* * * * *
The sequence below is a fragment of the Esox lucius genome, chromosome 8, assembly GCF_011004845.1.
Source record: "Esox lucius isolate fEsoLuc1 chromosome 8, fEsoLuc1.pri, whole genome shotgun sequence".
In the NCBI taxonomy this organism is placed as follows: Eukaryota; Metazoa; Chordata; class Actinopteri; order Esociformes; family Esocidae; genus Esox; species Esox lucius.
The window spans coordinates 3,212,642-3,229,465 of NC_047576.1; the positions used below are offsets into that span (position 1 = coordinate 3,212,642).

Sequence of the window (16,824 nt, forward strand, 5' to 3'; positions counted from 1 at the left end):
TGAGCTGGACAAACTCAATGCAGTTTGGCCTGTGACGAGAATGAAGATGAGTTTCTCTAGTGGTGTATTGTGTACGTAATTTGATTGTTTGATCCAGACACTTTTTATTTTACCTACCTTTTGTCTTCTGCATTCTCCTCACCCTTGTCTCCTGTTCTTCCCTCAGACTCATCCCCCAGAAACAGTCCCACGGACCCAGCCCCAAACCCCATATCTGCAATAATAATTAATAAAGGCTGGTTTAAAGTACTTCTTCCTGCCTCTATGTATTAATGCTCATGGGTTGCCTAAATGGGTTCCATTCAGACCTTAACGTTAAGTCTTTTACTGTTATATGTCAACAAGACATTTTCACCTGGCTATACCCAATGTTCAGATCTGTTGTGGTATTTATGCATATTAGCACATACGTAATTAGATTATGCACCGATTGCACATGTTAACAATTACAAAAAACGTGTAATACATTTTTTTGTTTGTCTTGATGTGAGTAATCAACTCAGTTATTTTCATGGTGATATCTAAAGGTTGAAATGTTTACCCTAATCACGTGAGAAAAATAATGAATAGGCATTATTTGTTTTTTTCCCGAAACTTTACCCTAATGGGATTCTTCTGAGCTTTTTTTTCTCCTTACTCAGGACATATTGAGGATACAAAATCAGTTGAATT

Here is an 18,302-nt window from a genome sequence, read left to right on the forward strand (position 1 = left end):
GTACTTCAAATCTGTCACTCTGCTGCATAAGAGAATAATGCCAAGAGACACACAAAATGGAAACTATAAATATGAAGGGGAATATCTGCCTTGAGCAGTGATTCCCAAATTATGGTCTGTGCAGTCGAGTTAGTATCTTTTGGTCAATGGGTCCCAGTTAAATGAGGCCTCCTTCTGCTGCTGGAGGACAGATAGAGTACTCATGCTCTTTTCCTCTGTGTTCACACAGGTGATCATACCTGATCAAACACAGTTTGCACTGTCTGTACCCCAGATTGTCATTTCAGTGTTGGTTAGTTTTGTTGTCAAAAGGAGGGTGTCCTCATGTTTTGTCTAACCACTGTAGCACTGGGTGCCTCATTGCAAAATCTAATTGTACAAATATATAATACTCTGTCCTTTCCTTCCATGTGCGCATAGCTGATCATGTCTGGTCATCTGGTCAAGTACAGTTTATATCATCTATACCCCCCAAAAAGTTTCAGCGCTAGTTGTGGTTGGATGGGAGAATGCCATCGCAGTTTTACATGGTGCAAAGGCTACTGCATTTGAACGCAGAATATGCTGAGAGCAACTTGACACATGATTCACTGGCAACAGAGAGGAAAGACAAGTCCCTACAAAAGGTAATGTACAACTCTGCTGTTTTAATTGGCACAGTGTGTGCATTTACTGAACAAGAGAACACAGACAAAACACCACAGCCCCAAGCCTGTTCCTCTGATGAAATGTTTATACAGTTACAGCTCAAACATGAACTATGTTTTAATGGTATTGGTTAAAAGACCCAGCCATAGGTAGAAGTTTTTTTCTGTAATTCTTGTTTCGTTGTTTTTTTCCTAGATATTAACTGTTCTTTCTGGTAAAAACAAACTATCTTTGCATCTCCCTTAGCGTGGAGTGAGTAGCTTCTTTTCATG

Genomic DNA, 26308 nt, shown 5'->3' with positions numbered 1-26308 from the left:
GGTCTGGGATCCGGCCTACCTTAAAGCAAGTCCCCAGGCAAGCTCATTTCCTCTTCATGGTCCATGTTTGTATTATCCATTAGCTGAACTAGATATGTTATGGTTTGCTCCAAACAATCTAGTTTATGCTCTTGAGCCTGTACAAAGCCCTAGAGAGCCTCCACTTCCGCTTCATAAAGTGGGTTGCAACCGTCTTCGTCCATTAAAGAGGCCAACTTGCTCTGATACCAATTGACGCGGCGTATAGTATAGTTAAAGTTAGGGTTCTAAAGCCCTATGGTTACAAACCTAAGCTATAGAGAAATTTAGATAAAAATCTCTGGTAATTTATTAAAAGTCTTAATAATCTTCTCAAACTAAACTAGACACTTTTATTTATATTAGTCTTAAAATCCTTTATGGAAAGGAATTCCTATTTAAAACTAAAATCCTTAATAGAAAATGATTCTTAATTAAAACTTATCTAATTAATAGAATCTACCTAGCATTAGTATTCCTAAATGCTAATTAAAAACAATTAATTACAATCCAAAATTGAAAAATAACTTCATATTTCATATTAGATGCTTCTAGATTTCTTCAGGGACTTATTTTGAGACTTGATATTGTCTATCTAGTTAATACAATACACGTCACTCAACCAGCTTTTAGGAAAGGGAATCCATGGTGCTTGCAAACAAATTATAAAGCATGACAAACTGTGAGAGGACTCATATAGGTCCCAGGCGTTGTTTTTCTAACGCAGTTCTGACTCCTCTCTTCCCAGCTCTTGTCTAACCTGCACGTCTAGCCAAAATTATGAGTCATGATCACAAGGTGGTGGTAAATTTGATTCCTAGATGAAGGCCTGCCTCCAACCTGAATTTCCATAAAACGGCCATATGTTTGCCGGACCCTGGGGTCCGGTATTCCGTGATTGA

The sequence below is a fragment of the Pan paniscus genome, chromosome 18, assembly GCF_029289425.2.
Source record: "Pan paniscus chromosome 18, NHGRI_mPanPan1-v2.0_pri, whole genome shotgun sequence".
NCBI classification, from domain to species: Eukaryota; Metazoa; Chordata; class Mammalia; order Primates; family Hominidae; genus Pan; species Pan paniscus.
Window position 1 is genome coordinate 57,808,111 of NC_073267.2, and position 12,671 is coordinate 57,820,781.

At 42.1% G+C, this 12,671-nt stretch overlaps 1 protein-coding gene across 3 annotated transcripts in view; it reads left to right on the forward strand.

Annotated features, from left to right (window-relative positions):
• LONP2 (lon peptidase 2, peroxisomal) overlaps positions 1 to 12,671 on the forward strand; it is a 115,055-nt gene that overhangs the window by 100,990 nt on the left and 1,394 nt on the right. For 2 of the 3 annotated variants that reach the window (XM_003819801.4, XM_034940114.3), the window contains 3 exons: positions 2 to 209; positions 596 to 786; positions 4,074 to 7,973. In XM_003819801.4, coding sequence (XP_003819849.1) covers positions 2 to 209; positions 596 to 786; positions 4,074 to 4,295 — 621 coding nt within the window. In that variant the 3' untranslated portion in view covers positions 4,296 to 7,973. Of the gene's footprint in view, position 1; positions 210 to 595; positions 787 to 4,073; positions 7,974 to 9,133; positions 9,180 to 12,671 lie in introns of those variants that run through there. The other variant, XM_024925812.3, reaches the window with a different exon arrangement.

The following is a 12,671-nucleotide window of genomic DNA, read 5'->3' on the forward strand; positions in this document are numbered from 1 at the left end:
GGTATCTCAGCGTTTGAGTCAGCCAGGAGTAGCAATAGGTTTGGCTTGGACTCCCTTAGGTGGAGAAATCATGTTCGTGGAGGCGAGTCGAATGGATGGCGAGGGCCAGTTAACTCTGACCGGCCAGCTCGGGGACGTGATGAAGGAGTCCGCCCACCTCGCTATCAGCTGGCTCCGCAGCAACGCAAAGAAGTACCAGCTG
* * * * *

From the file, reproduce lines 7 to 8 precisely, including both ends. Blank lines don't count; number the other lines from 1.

Here is an 18,302-nt window from a genome sequence, read left to right on the forward strand (position 1 = left end):
GTACTTCAAATCTGTCACTCTGCTGCATAAGAGAATAATGCCAAGAGACACACAAAATGGAAACTATAAATATGAAGGGGAATATCTGCCTTGAGCAGTGATTCCCAAATTATGGTCTGTGCAGTCGAGTTAGTATCTTTTGGTCAATGGGTCCCAGTTAAATGAGGCCTCCTTCTGCTGCTGGAGGACAGATAGAGTACTCATGCTCTTTTCCTCTGTGTTCACACAGGTGATCATACCTGATCAAACACAGTTTGCACTGTCTGTACCCCAGATTGTCATTTCAGTGTTGGTTAGTTTTGTTGTCAAAAGGAGGGTGTCCTCATGTTTTGTCTAACCACTGTAGCACTGGGTGCCTCATTGCAAAATCTAATTGTACAAATATATAATACTCTGTCCTTTCCTTCCATGTGCGCATAGCTGATCATGTCTGGTCATCTGGTCAAGTACAGTTTATATCATCTATACCCCCCAAAAAGTTTCAGCGCTAGTTGTGGTTGGATGGGAGAATGCCATCGCAGTTTTACATGGTGCAAAGGCTACTGCATTTGAACGCAGAATATGCTGAGAGCAACTTGACACATGATTCACTGGCAACAGAGAGGAAAGACAAGTCCCTACAAAAGGTAATGTACAACTCTGCTGTTTTAATTGGCACAGTGTGTGCATTTACTGAACAAGAGAACACAGACAAAACACCACAGCCCCAAGCCTGTTCCTCTGATGAAATGTTTATACAGTTACAGCTCAAACATGAACTATGTTTTAATGGTATTGGTTAAAAGACCCAGCCATAGGTAGAAGTTTTTTTCTGTAATTCTTGTTTCGTTGTTTTTTTCCTAGATATTAACTGTTCTTTCTGGTAAAAACAAACTATCTTTGCATCTCCCTTAGCGTGGAGTGAGTAGCTTCTTTTCATG